Wayne's initial observation that there are so many male, gay nannies in Stockholm opened up an entire can of worms. Bruce responds, "No dad, they are just fathers taking their 6 months of paternity leave who dress in a classically Swedish/European way." Hence, the comment that no one works and everyone lives off the government! You do actually have to work in order to receive the family leave benefit, but having said that, Sweden does have the most generous paid parental leave in the world.
The whole conversation around determining if someone is gay or European is actually pretty funny. I have gay friends who say that their "gaydar" doesn't really work here because in many ways lots of Swedish men are rather androgynous. The fact that Wayne tries to make the distinction and then ends up in a gay bar enjoying the company, no worse the wiser, was pretty funny. It's true...most Swedish men like to wear tight clothing that almost looks one size too small, tie sweaters around their necks, and flaunt scarves in all types of weather. I suppose the term metrosexual might describe the male scene here in Stockholm but it is admittedly hard to judge a book by its cover here. We have one friend who is skinny and good looking and he has been mistaken for a gay man on more than one occasion. Always gives us a chuckle when he has yet another story to share!
The last thing from Episode 6 that was a little off were the views of the city. Beautiful as they were, they were not in the area where the cruise ships park. A small detail that only one who lives here would notice. Even so, I still liked the gorgeous shots of Stockholm that they showed!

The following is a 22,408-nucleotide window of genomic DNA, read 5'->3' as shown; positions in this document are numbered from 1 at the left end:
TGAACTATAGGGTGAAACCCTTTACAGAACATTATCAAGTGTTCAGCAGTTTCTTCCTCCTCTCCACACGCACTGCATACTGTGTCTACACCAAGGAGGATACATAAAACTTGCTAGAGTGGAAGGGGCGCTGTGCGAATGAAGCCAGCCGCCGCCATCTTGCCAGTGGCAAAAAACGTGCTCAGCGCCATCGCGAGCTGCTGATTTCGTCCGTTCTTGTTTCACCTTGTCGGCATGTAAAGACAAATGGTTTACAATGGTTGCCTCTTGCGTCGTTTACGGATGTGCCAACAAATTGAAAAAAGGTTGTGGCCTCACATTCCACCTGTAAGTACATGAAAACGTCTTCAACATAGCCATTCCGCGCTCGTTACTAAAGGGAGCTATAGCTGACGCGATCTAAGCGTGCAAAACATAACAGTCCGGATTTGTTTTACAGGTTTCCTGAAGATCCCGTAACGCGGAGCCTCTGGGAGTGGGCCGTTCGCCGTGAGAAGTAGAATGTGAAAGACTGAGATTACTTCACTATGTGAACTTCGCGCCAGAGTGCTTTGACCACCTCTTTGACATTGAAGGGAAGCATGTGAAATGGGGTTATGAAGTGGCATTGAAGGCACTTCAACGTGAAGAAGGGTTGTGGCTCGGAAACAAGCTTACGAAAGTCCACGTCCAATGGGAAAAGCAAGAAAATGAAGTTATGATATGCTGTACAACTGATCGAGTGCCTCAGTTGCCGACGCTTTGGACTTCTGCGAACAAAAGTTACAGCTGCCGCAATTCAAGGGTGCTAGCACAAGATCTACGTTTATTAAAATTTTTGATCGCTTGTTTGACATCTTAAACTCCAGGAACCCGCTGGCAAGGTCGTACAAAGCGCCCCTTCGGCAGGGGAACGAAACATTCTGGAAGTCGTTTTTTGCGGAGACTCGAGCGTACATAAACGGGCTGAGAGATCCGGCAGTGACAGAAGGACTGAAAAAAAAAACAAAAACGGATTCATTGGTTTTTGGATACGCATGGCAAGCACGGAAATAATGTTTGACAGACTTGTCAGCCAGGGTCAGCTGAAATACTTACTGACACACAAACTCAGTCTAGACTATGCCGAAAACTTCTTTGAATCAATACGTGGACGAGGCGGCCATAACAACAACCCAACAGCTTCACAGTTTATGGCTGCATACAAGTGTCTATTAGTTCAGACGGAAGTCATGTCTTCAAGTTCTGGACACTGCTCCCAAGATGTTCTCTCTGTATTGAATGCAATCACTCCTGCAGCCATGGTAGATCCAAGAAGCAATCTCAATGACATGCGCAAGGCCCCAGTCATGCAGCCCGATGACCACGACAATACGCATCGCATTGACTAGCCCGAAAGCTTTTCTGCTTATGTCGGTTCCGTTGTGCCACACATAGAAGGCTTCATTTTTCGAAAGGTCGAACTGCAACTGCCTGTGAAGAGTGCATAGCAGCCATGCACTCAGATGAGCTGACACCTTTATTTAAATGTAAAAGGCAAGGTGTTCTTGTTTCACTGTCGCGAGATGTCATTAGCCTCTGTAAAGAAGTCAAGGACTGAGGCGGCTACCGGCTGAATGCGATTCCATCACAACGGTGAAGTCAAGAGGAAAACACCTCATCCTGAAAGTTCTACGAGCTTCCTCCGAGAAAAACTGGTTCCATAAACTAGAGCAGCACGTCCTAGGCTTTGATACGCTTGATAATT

Episode 7 explored the delicate balance between being yourself and trying to fit into your new culture. I resonated with this sense that Swedes say to be yourself but what they really mean is to be yourself as long as it reflects the Swedish culture! But we Americans do this too. I had to laugh at the ways Bruce was trying to fit in...getting walking sticks, eating caviar on crisp bread for breakfast while rejecting donuts as fat and sugary disgusting food. One cool thing is that when Bruce and Emma are walking through the park, (with Bruce using his walking sticks) the park shown is close to our house and we walk through it often! I really had to laugh as they made fun of the Swedish way of being as being equivalent to being depressed! Poor Bruce. Everyone thought he was depressed and he was just trying to act more Swedish! I will say this: Swedes value sameness. My experience has been that they like things to be quite even...not too up, not too down...lagom as they say, which is the hardest word in the world to translate. It can mean, everyone the same, all the same measure, middle of the road, or mediocre. Hard to grasp if lagom is a good thing or a bad thing. Probably somewhere in between, which would be perfect for Sweden!
When Aubrey lands in Stockholm to stalk Bruce and ultimately talk him into coming back to New York, they tour the city a bit, ending up at the new ABBA museum. We've walked by but haven't been in yet.
We have lip synced Abba songs however. Check out my platform shoes.
And Doug...Oj, oj, oj...looking the most like Benny Anderson in the 70's!
Not sure the entire American audience would know that the man Bruce runs into at the museum and later encounters as his first celebrity client is Björn Ulvaeus of ABBA fame.